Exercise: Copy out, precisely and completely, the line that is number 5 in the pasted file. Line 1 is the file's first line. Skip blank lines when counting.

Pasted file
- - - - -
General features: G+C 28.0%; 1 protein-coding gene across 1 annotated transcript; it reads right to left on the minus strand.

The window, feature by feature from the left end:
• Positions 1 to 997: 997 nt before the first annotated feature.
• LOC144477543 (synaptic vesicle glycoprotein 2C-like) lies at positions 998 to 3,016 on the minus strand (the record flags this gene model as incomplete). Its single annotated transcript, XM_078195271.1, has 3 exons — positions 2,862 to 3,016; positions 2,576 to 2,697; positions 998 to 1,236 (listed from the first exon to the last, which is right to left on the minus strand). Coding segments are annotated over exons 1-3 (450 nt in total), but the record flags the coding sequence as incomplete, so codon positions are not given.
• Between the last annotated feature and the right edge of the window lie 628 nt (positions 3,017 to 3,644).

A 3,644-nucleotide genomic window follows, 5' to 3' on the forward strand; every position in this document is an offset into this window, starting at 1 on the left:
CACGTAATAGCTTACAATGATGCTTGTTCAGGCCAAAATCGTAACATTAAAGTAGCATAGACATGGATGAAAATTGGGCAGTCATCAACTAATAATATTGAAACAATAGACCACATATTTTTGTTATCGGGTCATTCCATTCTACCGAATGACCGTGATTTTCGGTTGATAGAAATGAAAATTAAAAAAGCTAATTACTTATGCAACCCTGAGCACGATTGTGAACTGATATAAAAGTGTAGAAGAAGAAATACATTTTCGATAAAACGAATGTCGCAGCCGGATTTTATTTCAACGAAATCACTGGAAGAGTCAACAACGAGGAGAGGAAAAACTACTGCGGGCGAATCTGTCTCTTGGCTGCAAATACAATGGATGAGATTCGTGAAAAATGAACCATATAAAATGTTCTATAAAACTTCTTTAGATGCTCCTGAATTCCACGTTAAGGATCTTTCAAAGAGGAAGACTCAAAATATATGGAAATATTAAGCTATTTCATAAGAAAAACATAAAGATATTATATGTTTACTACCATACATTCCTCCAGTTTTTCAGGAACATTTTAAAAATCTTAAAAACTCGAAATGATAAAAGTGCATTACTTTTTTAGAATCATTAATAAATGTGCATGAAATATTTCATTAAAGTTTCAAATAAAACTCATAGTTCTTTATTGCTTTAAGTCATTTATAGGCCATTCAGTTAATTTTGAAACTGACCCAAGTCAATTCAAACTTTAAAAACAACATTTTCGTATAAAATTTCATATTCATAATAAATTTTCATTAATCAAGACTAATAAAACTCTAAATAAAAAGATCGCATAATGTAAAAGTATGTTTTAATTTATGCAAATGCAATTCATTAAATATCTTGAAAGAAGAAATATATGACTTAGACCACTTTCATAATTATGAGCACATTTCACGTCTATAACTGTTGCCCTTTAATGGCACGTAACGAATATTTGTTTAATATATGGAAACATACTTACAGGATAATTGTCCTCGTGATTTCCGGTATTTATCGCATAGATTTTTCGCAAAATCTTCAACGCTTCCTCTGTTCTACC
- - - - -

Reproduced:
• Between the last annotated feature and the right edge of the window lie 628 nt (positions 3,017 to 3,644).